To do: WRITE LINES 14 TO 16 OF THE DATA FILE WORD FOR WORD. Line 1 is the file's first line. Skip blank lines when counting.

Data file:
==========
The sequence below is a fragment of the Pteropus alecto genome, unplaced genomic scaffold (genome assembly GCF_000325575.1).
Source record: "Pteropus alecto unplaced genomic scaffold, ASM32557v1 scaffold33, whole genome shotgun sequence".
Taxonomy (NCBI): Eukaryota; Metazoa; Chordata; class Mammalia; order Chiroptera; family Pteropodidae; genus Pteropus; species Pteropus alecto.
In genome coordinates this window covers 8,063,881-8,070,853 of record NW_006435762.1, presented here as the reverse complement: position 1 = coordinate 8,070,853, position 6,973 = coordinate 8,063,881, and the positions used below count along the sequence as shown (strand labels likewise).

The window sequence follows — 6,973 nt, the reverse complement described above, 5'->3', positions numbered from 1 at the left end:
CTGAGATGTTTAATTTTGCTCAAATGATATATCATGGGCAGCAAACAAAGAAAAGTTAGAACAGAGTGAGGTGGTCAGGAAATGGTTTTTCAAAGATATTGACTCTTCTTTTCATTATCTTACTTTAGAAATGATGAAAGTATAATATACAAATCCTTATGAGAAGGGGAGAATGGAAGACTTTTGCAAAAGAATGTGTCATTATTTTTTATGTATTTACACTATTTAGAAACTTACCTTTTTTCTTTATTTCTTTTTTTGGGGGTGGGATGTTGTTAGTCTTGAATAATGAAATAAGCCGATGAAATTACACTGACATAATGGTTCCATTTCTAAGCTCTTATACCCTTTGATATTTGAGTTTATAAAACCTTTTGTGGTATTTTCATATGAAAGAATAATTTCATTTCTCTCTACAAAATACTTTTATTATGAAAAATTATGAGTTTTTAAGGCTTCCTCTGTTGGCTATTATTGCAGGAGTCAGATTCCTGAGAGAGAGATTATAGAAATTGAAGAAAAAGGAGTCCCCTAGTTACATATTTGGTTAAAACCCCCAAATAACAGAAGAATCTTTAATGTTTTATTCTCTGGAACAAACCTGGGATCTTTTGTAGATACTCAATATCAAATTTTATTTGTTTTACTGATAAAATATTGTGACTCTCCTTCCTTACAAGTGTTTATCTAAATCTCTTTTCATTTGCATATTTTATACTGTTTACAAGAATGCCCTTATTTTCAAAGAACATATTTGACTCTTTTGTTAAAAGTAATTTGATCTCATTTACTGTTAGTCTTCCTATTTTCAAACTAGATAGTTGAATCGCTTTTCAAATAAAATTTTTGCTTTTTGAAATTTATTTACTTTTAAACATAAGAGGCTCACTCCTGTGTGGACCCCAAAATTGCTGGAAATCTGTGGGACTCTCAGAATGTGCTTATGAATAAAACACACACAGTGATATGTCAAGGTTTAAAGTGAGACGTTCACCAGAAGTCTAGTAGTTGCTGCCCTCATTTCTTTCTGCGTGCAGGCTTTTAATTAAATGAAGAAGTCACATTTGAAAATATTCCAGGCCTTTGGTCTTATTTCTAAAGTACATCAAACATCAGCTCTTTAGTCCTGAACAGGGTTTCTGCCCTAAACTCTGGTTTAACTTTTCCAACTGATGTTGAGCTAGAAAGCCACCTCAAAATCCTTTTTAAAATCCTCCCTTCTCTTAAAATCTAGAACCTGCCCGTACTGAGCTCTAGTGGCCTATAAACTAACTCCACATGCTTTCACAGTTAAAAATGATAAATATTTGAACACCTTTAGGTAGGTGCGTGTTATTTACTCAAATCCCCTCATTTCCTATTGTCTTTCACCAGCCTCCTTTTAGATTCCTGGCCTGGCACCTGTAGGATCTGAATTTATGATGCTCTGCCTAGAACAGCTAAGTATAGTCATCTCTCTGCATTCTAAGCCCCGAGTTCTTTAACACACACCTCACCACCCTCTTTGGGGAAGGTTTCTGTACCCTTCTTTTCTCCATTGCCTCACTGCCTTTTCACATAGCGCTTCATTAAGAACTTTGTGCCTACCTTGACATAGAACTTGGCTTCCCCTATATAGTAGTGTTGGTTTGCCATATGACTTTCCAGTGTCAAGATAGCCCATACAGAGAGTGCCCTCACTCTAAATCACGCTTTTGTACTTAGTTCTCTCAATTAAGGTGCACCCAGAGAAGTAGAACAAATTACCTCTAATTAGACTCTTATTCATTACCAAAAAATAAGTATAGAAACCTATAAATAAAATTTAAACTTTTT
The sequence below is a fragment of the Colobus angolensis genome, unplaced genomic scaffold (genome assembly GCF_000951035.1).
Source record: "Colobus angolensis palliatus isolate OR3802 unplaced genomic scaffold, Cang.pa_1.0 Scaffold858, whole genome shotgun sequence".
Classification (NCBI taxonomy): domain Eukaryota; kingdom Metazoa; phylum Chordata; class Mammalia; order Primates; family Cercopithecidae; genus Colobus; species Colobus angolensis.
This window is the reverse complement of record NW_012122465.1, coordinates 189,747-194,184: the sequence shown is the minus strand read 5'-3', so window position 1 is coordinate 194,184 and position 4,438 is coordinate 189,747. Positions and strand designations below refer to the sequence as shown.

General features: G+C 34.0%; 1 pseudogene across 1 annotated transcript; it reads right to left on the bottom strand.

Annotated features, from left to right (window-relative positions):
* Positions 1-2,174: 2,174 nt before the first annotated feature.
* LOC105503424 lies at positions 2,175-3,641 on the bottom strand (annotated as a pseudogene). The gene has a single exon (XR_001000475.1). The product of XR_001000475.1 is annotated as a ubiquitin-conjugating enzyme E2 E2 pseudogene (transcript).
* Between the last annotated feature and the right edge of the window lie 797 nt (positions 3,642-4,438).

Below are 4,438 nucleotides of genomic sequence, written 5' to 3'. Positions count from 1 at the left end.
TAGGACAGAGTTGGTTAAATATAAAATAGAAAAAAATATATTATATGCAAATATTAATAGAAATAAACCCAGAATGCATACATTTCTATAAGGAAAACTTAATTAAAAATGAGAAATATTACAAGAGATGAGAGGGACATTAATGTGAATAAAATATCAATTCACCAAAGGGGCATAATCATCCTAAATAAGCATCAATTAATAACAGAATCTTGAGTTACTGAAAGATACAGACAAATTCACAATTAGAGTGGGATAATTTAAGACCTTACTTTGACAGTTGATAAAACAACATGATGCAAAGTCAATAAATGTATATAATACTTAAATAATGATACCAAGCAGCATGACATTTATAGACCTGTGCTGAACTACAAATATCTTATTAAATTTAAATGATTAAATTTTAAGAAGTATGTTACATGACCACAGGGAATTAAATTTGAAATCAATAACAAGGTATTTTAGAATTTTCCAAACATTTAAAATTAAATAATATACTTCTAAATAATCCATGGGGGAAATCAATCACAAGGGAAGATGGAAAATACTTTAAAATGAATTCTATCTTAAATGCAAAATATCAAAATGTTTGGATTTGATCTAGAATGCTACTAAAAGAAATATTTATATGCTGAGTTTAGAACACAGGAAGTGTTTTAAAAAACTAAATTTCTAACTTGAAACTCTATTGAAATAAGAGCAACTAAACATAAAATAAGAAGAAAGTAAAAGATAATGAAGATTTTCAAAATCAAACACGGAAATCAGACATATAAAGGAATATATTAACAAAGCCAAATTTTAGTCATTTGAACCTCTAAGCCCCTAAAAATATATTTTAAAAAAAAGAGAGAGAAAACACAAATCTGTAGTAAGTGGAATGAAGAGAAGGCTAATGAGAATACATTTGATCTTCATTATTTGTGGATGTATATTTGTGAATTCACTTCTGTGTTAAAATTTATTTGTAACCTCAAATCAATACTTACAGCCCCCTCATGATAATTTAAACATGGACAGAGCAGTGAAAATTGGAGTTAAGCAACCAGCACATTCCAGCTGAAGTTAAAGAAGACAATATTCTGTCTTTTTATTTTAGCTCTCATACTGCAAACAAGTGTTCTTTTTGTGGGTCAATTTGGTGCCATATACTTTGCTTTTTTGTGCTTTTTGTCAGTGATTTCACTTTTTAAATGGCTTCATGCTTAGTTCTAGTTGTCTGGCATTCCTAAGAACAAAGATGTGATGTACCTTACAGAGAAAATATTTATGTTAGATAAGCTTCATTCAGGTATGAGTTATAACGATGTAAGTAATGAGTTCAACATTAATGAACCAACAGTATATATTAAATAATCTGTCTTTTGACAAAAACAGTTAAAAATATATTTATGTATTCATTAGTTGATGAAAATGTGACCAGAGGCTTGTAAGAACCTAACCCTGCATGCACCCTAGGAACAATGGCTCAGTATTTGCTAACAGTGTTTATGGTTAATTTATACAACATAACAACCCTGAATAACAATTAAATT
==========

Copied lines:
* LOC105503424 lies at positions 2,175-3,641 on the bottom strand (annotated as a pseudogene). The gene has a single exon (XR_001000475.1). The product of XR_001000475.1 is annotated as a ubiquitin-conjugating enzyme E2 E2 pseudogene (transcript).
* Between the last annotated feature and the right edge of the window lie 797 nt (positions 3,642-4,438).

Below are 4,438 nucleotides of genomic sequence, written 5' to 3'. Positions count from 1 at the left end.